TWISTEX, the research project that was the basis of the film Twister, was on the ground in 2013 for one of the most devastating–and deadly–tornadoes of all time.
On Friday, May 31, 2013, the El Reno Tornado was tearing through rural Oklahoma, part of a huge weather system that had spawned at least a dozen tornadoes. Among the researchers present was legendary storm chaser Tim Samaras. Little did he know that this would be the last storm he’d ever chase.
“The Widest Tornado Ever Seen”
Samaras, made famous by the Discovery TV show Storm Chasers, was a living legend in the community. His dedicated, detail-oriented field research was a huge element in helping researchers get a better grasp of how tornadoes form and move. He also inspired a generation to treat storm chasing with respect and to investigate storms themselves.
As such, it makes sense that he was on the ground for one of the biggest storm systems ever seen in Tornado Alley. The 2013 system was unprecedented, spinning off at least a dozen deadly storms and threatening the Heartland. Samaras, his son Paul, and their colleague Carl Young were there, ready to collect vital research data on the historic storm.
Nothing Goes According to Plan
Let’s speak plainly: Storm chasing is dangerous. Researchers get close to one of the most erratic phenomenons in nature, and they do so with the intention of bringing important information home. It’s frankly surprising that more storm chasers haven’t been killed.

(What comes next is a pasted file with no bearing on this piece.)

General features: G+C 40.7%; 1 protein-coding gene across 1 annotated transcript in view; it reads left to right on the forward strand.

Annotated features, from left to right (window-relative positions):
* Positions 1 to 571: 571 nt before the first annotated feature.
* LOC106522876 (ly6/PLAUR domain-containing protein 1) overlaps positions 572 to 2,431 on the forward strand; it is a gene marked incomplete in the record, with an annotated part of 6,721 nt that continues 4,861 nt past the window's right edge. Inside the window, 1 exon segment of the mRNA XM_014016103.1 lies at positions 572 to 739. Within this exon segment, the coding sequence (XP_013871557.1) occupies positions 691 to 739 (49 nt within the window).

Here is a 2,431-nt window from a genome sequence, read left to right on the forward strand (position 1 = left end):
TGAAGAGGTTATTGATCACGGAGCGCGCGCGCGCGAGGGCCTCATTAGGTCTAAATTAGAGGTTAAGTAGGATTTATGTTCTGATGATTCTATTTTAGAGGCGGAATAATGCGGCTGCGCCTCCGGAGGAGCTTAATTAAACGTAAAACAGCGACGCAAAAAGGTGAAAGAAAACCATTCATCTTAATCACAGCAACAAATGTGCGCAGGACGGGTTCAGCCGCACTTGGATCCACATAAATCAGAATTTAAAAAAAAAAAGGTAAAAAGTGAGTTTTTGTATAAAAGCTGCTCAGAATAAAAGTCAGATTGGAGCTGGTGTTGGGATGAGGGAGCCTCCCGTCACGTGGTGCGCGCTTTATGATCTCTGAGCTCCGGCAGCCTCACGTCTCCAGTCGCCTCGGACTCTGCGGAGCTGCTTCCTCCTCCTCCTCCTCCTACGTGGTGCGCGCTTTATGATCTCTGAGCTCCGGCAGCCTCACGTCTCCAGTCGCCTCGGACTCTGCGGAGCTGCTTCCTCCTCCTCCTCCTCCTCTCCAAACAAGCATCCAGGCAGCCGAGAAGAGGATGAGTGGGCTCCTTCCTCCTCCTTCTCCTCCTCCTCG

Tragically, Tim and Paul Samaras, as well as Carl Young, were all killed when the surprisingly wide and highly erratic storm caught their vehicle. Their truck was flung a considerable distance before crashing to a stop. This incident would go on to become infamous in the chasing community. It only goes to show that storm chasing is never safe, and it’s never predictable.
What We Can Learn from Samaras’ Legacy
Even the most knowledgeable researchers and experienced chasers can lose their lives in pursuit of storms. When you play close to fire, you run the risk of going up in smoke yourself.
Let Tim Samaras’ legacy of research and storm chasing be educational, as well as a warning: Tornadoes are a dangerous force of nature that deserve respect.